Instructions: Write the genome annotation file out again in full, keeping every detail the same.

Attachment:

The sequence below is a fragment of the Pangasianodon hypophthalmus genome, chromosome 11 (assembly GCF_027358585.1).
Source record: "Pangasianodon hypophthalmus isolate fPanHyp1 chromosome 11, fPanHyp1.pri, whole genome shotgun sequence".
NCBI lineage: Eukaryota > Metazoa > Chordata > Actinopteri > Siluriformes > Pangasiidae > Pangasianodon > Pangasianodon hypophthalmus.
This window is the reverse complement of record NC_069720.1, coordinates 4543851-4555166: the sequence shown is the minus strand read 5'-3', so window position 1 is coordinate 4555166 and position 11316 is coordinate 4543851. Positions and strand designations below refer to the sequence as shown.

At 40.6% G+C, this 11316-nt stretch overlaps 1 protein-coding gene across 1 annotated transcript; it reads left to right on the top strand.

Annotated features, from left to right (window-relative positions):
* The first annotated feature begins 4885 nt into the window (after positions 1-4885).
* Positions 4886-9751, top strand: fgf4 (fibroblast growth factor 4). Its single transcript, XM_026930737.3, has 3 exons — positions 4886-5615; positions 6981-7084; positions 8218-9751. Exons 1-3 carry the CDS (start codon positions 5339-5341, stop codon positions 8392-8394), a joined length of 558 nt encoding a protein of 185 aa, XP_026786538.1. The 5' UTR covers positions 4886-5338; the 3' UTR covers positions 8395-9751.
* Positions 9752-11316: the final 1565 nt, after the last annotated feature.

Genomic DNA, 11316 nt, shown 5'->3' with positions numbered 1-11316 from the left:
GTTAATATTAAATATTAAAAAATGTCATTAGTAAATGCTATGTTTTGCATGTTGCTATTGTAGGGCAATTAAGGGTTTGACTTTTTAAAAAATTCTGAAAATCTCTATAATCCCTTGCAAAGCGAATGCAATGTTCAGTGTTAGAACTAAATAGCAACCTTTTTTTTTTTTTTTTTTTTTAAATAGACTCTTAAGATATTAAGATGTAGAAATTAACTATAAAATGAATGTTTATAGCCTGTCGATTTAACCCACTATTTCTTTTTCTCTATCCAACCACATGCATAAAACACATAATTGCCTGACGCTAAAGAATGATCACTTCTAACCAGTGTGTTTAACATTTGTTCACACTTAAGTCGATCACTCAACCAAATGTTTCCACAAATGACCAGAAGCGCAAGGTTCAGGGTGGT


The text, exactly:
The sequence below is a fragment of the Pangasianodon hypophthalmus genome, chromosome 11 (assembly GCF_027358585.1).
Source record: "Pangasianodon hypophthalmus isolate fPanHyp1 chromosome 11, fPanHyp1.pri, whole genome shotgun sequence".
NCBI lineage: Eukaryota > Metazoa > Chordata > Actinopteri > Siluriformes > Pangasiidae > Pangasianodon > Pangasianodon hypophthalmus.
This window is the reverse complement of record NC_069720.1, coordinates 4543851-4555166: the sequence shown is the minus strand read 5'-3', so window position 1 is coordinate 4555166 and position 11316 is coordinate 4543851. Positions and strand designations below refer to the sequence as shown.

At 40.6% G+C, this 11316-nt stretch overlaps 1 protein-coding gene across 1 annotated transcript; it reads left to right on the top strand.

Annotated features, from left to right (window-relative positions):
* The first annotated feature begins 4885 nt into the window (after positions 1-4885).
* Positions 4886-9751, top strand: fgf4 (fibroblast growth factor 4). Its single transcript, XM_026930737.3, has 3 exons — positions 4886-5615; positions 6981-7084; positions 8218-9751. Exons 1-3 carry the CDS (start codon positions 5339-5341, stop codon positions 8392-8394), a joined length of 558 nt encoding a protein of 185 aa, XP_026786538.1. The 5' UTR covers positions 4886-5338; the 3' UTR covers positions 8395-9751.
* Positions 9752-11316: the final 1565 nt, after the last annotated feature.

Genomic DNA, 11316 nt, shown 5'->3' with positions numbered 1-11316 from the left:
GTTAATATTAAATATTAAAAAATGTCATTAGTAAATGCTATGTTTTGCATGTTGCTATTGTAGGGCAATTAAGGGTTTGACTTTTTAAAAAATTCTGAAAATCTCTATAATCCCTTGCAAAGCGAATGCAATGTTCAGTGTTAGAACTAAATAGCAACCTTTTTTTTTTTTTTTTTTTTTAAATAGACTCTTAAGATATTAAGATGTAGAAATTAACTATAAAATGAATGTTTATAGCCTGTCGATTTAACCCACTATTTCTTTTTCTCTATCCAACCACATGCATAAAACACATAATTGCCTGACGCTAAAGAATGATCACTTCTAACCAGTGTGTTTAACATTTGTTCACACTTAAGTCGATCACTCAACCAAATGTTTCCACAAATGACCAGAAGCGCAAGGTTCAGGGTGGT